Thursday, November 21, 2013

Why I Don't Like Single Payer

There are a few competing narratives surrounding the troubled rollout of the ACA. One narrative is that the problems thus far are emblematic of deep and fundamental flaws in any approach to health care reform (or virtually any other societal problem) that involves a large expansion of the state.

A differing narrative that is popular on the progressive left is that attachment to private medicine or multi payer health care financing is the underlying problem and, according to this narrative, a transition to single payer would be much smoother and efficient (example of this narrative here).

My goal here is not to dissect the differing interpretations of the implementation of the ACA. Instead, I'd like to explain why I do not support single payer, largely in response to the recent surge in discussion about transitioning to such a system.

Single payer is often defended on grounds of fairness and efficiency. Single payer, it is argued, is fairer than other health care financing systems because the state is a more egalitarian financing mechanism than the market. It is also argued that single payer is more efficient because it is able to use its large amount of bargaining power to force down prices for providers. Also, single payer health care systems do not need to put resources towards advertising, profits, etc. and can therefore run a health care system at less cost.

The empirical evidence to support such claims about the superiority of single payer is straight forward:

1.) Medicare is a single payer system. The program is popular and has lower administrative costs than private insurance.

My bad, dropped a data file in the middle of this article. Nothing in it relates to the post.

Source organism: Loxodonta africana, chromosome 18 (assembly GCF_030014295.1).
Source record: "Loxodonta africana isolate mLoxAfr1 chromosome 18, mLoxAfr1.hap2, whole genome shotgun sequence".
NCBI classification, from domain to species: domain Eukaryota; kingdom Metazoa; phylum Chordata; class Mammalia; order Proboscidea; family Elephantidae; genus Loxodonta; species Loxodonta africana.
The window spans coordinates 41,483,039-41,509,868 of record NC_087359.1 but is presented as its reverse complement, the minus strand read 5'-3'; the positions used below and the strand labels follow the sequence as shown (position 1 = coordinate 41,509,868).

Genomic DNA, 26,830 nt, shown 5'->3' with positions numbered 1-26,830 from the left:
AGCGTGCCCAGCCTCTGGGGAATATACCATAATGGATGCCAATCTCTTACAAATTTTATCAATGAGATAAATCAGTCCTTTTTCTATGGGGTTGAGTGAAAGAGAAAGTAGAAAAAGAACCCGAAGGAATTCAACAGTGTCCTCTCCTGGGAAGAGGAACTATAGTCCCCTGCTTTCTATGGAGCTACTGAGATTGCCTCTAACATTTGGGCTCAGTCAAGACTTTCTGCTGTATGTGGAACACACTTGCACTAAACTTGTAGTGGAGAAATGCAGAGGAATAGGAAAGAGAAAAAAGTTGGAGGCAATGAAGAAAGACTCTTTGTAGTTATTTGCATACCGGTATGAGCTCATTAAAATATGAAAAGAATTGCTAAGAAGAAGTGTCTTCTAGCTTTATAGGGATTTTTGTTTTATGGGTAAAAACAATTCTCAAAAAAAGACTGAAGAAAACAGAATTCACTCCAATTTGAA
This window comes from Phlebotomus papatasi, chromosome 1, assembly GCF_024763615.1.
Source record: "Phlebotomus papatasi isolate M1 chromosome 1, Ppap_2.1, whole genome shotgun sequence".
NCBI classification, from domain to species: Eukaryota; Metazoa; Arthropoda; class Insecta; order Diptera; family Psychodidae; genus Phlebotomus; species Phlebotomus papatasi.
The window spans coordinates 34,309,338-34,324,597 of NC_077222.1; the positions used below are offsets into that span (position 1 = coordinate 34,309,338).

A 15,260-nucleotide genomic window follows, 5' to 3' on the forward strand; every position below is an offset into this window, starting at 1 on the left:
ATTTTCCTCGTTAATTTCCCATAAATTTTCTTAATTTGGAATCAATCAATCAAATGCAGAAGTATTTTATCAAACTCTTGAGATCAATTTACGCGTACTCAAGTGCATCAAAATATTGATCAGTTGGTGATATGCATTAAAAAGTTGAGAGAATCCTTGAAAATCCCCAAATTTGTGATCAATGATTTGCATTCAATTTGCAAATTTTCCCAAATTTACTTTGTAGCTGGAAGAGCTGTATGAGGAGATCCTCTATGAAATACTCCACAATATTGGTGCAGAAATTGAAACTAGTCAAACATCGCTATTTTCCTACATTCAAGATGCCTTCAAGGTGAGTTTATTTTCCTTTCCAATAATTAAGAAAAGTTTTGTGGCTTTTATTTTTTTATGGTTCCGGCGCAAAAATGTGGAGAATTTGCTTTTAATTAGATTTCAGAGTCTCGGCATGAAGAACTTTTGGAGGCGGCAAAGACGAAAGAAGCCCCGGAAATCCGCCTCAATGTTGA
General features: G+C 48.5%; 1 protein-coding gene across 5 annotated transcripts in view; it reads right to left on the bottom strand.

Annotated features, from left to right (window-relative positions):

2.) Other countries that have single payer have lower health care costs and higher life expectancies than the USA. These systems are also popular.

I'm obviously not convinced by this line of reasoning. The USA is an very large and diverse nation. Health care is a very individualized matter as well with each individual having very different health care wants and needs. Given this, it is hard to imagine the federal government's taking over of the entire financing of this sector going particularly smoothly.

Even if single payer were successful in countries like Sweden, that would hardly imply that a similar system would be successful in the USA. Sweden, for its part, seems to be moving away from a purely public health care model towards a model with a larger and more active private sector.

Then, there is the question of the empirical evidence. It is actually not clear that Medicare has lower administrative costs than private insurance. That result can only be found if you measure as a percentage of total costs. Per beneficiary, Medicare actually has higher administrative costs than private insurance. Regardless, Medicare's administrative costs don't include the many services that they outsource to other agencies (like revenue collection). They also don't include the deadweight loss inherent to the taxation used to finance Medicare.

Low administrative costs don't even necessarily indicate efficiency. It is quite possible that low administrative costs indicate underinvestment in management, fraud detection, and many other crucial services that are considered "administrative".

The large amount of bargaining power that supposedly allows these large public programs to "bargain down" prices typically have the unintended effect of eliminating competition among the sellers. Imagine a market with only one buyer. Whatever products that buyer decides not to purchase would ultimately have to go out of business due to the lack of sales. One buyer ultimately means one seller. There is no competition in this setup which means the traditional mechanism for lowering price (competition) is gone. The seller, eventually, has as much power as the single payer because neither of them has any other options. Instead of paying less for the same services, a single payer financing mechanism would eliminate the competition needed to provide lower costs and higher quality over time.

Advertising and profit are also crucial elements of any functioning market. They are hardly "wasteful costs" as advocates of single payer claim. Advertising gets crucial information to consumers and, perhaps more importantly, forces sellers to essentially figure out how their product benefits consumers (so they can advertise on that basis). Profit, for its part, is important for the signals it sends to producers and the reinvestment made possible by it.